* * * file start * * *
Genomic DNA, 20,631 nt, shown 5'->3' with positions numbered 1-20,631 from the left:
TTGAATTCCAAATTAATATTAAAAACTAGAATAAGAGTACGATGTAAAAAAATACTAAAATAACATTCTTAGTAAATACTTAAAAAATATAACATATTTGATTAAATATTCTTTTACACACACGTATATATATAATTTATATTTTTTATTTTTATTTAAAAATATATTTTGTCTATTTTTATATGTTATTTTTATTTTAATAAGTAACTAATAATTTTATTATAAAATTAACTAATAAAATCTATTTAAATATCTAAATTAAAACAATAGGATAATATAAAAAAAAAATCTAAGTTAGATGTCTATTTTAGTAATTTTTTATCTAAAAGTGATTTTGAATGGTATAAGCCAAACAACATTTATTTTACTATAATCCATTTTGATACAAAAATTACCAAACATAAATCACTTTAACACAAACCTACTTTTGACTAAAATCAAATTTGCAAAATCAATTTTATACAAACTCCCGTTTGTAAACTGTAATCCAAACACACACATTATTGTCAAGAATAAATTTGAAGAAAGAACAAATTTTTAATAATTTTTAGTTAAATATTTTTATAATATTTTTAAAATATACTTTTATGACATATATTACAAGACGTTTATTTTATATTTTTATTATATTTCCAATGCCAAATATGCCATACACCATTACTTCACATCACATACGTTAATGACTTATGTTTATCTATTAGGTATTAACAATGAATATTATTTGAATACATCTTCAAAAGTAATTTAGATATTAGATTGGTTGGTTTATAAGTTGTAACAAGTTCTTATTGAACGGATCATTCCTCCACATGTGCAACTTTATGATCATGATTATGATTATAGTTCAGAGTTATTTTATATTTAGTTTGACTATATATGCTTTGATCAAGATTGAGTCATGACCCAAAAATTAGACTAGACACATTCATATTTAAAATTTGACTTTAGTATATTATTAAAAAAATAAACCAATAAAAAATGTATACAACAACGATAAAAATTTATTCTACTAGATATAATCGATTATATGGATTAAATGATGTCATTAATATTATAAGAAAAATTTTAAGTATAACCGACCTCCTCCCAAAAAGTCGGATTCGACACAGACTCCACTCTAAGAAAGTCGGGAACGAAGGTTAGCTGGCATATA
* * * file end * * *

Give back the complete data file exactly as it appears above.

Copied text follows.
Genomic DNA, 20,631 nt, shown 5'->3' with positions numbered 1-20,631 from the left:
TTGAATTCCAAATTAATATTAAAAACTAGAATAAGAGTACGATGTAAAAAAATACTAAAATAACATTCTTAGTAAATACTTAAAAAATATAACATATTTGATTAAATATTCTTTTACACACACGTATATATATAATTTATATTTTTTATTTTTATTTAAAAATATATTTTGTCTATTTTTATATGTTATTTTTATTTTAATAAGTAACTAATAATTTTATTATAAAATTAACTAATAAAATCTATTTAAATATCTAAATTAAAACAATAGGATAATATAAAAAAAAAATCTAAGTTAGATGTCTATTTTAGTAATTTTTTATCTAAAAGTGATTTTGAATGGTATAAGCCAAACAACATTTATTTTACTATAATCCATTTTGATACAAAAATTACCAAACATAAATCACTTTAACACAAACCTACTTTTGACTAAAATCAAATTTGCAAAATCAATTTTATACAAACTCCCGTTTGTAAACTGTAATCCAAACACACACATTATTGTCAAGAATAAATTTGAAGAAAGAACAAATTTTTAATAATTTTTAGTTAAATATTTTTATAATATTTTTAAAATATACTTTTATGACATATATTACAAGACGTTTATTTTATATTTTTATTATATTTCCAATGCCAAATATGCCATACACCATTACTTCACATCACATACGTTAATGACTTATGTTTATCTATTAGGTATTAACAATGAATATTATTTGAATACATCTTCAAAAGTAATTTAGATATTAGATTGGTTGGTTTATAAGTTGTAACAAGTTCTTATTGAACGGATCATTCCTCCACATGTGCAACTTTATGATCATGATTATGATTATAGTTCAGAGTTATTTTATATTTAGTTTGACTATATATGCTTTGATCAAGATTGAGTCATGACCCAAAAATTAGACTAGACACATTCATATTTAAAATTTGACTTTAGTATATTATTAAAAAAATAAACCAATAAAAAATGTATACAACAACGATAAAAATTTATTCTACTAGATATAATCGATTATATGGATTAAATGATGTCATTAATATTATAAGAAAAATTTTAAGTATAACCGACCTCCTCCCAAAAAGTCGGATTCGACACAGACTCCACTCTAAGAAAGTCGGGAACGAAGGTTAGCTGGCATATA